Is your baby born preterm? They are more likely to fall asleep independently than full-term babies
Research shows that preterm babies may have more sleep-related problems, such as nocturnal movement and restlessness during the night, but are also more likely to fall asleep independently.fitness Updated: Sep 24, 2017 14:26 IST
Preterm babies have more medical sleep problems such as nocturnal movement and restlessness during the night as compared to full-term babies. But they are also more likely to fall asleep independently, a new study suggests. “Preterm children needed less support to fall asleep and fell asleep more often alone in their own bed as compared to those born at full term,” said Barbara Caravale, lead author of the study and a researcher in the Department of Developmental and Social Psychology at Sapienza University in Rome, Italy.
Previous research suggested that babies’ sleep habits could make them gain weight and babies should sleep in the same room as their parents but in their own crib.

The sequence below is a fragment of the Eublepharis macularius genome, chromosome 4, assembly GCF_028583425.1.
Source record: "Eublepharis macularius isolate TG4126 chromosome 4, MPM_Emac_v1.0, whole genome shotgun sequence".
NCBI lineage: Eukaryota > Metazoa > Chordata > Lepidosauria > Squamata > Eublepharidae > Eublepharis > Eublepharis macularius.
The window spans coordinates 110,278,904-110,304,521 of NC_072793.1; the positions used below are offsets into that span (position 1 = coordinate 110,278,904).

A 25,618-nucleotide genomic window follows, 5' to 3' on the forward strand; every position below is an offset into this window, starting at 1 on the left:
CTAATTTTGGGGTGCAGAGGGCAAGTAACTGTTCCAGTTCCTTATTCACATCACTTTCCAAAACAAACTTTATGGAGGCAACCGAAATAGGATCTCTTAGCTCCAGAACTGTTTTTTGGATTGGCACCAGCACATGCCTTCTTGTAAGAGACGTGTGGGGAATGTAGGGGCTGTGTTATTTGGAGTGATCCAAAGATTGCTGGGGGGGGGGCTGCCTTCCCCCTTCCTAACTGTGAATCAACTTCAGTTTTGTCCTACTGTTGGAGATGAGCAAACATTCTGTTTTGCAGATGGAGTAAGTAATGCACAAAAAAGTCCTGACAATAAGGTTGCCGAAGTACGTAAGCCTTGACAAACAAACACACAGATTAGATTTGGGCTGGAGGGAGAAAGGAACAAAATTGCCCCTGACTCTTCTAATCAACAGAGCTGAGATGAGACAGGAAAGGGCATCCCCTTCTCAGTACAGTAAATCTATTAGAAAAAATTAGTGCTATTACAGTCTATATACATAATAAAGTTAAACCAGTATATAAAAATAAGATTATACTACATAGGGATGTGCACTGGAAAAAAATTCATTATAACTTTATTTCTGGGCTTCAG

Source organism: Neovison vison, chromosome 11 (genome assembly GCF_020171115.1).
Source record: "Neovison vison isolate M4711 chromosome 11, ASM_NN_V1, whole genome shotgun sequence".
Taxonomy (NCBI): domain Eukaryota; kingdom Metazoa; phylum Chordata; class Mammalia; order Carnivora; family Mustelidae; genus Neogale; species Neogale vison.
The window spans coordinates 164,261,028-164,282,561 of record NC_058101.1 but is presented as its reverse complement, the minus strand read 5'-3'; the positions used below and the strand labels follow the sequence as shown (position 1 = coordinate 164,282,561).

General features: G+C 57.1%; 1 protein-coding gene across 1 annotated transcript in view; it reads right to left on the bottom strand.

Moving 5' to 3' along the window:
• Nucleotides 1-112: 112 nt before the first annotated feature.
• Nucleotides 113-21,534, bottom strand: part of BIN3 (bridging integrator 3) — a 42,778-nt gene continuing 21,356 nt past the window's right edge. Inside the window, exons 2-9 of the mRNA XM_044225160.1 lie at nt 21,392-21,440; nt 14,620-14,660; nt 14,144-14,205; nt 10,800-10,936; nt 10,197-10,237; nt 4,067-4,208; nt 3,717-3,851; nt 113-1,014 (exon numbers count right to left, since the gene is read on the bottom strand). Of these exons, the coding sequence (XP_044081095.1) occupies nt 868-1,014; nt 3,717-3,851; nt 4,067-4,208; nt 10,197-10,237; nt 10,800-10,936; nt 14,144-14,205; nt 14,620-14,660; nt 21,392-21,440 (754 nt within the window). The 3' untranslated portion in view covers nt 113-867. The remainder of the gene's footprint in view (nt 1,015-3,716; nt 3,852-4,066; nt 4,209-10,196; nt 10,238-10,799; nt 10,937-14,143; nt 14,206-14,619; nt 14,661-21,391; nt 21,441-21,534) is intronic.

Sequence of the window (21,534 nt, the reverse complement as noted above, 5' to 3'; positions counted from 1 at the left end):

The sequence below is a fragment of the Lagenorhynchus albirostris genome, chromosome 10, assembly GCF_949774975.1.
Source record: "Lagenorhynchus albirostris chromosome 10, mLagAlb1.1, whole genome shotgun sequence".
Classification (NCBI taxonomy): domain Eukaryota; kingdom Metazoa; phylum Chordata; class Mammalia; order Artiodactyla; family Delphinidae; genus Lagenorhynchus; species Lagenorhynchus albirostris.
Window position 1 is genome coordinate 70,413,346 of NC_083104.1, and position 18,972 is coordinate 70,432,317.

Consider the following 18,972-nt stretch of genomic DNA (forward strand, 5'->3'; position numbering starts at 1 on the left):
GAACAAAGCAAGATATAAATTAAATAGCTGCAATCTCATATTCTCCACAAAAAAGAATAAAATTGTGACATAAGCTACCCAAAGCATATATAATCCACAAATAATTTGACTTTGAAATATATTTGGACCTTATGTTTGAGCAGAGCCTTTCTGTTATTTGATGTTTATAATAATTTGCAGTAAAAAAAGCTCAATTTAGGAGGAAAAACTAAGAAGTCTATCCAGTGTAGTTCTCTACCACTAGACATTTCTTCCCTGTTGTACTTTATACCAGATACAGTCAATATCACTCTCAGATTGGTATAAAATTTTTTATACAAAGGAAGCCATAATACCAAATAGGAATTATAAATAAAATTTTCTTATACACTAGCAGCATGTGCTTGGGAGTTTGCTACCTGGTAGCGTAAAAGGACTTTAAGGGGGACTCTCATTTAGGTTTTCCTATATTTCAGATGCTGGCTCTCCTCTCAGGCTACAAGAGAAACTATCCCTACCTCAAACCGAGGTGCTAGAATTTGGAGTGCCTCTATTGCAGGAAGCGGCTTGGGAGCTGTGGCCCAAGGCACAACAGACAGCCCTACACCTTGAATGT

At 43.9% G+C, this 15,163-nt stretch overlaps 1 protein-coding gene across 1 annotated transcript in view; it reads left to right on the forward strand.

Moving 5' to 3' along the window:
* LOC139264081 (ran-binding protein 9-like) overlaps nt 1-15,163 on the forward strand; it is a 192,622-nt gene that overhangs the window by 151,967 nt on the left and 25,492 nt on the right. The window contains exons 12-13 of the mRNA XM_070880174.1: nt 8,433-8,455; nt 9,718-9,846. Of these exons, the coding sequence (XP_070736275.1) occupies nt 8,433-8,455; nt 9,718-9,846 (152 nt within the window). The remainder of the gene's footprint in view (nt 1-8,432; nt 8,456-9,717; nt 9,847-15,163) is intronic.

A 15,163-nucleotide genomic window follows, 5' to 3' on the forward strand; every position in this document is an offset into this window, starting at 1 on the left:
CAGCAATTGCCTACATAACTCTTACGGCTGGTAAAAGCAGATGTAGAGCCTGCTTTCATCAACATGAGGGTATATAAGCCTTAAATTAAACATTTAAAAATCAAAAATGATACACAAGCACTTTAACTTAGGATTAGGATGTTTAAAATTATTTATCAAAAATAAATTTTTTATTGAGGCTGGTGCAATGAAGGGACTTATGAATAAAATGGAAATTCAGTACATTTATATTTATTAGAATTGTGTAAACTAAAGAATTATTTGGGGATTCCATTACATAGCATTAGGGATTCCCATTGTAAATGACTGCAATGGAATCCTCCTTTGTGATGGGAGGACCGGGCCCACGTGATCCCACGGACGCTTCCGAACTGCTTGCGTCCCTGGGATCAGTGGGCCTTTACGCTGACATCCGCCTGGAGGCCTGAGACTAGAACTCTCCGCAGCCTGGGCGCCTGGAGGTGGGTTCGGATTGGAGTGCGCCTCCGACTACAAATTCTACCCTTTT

“However, preterm children showed more frequent sleep difficulties, such as restlessness and breathing problems during the night,” Caravale added. The study, published in the Journal of Clinical Sleep Medicine, involved 51 preterm children with normal cognitive, language and motor development and 57 full-term children. Their average age was 21 months. Mothers completed a series of questionnaires to assess sleep-related difficulties, sleep habits and child temperament.
The study found no differences between the two groups of children in bedtime, rise time or sleep duration. However, Caravale noted that the sleep problems reported by the parents of pre-terms may have resulted in sleep disruption, which could help explain significant differences in attention and emotionality. “Our study found that sleep problems were related to increased negative emotionality and decreased attention,” Caravale mentioned.
According to the authors, these results are consistent with previous studies demonstrating that children born preterm are at risk of attention and learning problems as well as emotional difficulties. For this reason, it is important that pediatricians screen for sleep problems more rigorously in preterm children, especially with respect to sleep-related breathing disorders such as obstructive sleep apnea and sleep-related movement disorders, researchers added.
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